“Screaming Red” for the pyrope and “Fresh Squeezed” for the
spessartines I never thought it prudent to use terminology that
obscured the identity of the material or its origin. I have always
thought it more important to provide a well-cut, calibrated (where
appropriate) competitively priced product then to attempt to build
market differentiation via clever fabricated nomenclature.

Diopside is a pyroxene, a calcium, magnesium silicate from a class of
silicate minerals known as inosilicates. It is a fairly common rock
forming mineral and rarely of sufficient size, purity and pleasingly
colored to fashion into gems. It forms a complete solid solution
series with hedenbergite, which is a calcium iron silicate. In basic
terms a solid solution series is a line, diopside is on one end and
hedenbergite is on the other. There are essentially a limitless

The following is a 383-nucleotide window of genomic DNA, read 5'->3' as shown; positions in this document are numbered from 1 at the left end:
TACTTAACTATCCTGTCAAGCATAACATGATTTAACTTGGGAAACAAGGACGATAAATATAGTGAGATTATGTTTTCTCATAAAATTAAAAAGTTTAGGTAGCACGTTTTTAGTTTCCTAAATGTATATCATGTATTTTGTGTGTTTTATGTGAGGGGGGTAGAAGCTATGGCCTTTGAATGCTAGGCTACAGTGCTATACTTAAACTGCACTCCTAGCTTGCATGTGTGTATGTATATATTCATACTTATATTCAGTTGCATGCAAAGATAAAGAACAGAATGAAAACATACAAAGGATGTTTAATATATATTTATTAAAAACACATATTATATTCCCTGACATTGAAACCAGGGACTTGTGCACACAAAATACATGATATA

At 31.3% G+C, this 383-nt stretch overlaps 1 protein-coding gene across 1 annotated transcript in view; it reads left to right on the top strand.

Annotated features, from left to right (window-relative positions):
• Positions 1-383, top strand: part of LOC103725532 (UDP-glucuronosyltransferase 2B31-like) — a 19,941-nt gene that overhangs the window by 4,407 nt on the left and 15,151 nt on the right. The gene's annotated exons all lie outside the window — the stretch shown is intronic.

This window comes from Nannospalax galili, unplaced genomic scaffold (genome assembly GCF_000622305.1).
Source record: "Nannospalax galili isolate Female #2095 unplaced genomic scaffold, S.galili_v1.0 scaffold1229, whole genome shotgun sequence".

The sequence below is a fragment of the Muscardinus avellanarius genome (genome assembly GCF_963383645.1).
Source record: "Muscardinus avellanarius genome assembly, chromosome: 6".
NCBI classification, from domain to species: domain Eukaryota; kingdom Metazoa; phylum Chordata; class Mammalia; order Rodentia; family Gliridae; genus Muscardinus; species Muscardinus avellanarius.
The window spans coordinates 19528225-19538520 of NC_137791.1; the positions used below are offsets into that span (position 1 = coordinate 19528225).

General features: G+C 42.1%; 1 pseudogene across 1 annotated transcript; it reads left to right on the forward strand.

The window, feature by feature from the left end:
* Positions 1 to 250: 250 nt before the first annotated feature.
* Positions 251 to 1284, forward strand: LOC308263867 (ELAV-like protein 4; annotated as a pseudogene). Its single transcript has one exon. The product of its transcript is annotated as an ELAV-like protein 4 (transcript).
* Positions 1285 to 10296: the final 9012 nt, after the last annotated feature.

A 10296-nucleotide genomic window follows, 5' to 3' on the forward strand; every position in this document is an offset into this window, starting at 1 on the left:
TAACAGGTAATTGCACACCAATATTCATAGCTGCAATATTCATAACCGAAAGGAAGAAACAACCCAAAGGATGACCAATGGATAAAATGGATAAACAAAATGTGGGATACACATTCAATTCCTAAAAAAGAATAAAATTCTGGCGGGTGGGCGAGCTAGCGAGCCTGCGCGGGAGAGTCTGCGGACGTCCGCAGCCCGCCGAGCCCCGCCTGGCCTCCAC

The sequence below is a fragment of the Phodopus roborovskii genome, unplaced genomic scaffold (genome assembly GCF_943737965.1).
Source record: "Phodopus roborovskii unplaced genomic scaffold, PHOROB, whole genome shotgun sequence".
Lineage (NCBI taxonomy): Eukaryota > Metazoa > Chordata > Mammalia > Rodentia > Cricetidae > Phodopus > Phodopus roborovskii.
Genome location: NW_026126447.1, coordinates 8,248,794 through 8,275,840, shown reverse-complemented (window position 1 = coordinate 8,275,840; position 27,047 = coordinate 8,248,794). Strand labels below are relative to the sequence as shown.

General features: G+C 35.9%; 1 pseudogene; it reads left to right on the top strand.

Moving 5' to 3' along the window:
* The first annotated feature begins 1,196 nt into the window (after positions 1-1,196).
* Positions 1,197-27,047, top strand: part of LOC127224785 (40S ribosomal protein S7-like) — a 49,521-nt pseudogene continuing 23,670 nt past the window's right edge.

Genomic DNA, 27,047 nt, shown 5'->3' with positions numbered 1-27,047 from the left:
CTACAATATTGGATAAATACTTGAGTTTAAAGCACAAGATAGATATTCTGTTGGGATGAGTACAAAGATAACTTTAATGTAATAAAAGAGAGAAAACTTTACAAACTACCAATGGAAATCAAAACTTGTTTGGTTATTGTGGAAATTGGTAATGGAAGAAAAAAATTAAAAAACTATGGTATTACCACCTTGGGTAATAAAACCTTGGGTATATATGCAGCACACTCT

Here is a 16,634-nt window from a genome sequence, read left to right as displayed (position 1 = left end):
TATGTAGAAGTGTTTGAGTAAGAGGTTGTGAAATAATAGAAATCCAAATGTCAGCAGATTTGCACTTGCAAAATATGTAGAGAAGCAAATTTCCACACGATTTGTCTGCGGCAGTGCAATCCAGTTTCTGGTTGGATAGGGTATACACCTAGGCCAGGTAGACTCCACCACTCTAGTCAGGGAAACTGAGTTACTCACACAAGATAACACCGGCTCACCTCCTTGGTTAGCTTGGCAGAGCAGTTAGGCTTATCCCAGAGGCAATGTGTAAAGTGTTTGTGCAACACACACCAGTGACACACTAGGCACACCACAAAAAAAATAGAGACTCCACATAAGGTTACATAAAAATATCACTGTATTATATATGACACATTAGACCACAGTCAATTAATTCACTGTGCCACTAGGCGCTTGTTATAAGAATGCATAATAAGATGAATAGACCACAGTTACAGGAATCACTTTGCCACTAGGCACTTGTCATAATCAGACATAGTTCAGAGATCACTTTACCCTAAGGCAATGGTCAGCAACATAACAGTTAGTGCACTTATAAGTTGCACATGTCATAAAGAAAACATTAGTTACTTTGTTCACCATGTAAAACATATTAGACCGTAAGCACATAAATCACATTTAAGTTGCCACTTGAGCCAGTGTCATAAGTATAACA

number of intermediate members of this series with variable magnesium
to iron ratios between pure diopside on one end and pure hedenbergite
on the other. So is Tasmarine something new in the mineralogical
sense of the word new? Probably not, analysis would likely show it to
be yet another intermediate member in the diopside-hedenbergite solid
solution series. In the mineralogical sense of the word new it would
have to exhibit either distinctive chemistry or a distinctive atomic
structure to qualify as something =93"new" and if that were the case i=
t
would not be diopside nor would it likely be a intermediate member in
the diopside-hedenbergite solid solution series. It would be
something “new”. (I note that the Tasmarine marketeers admit it is
diopside)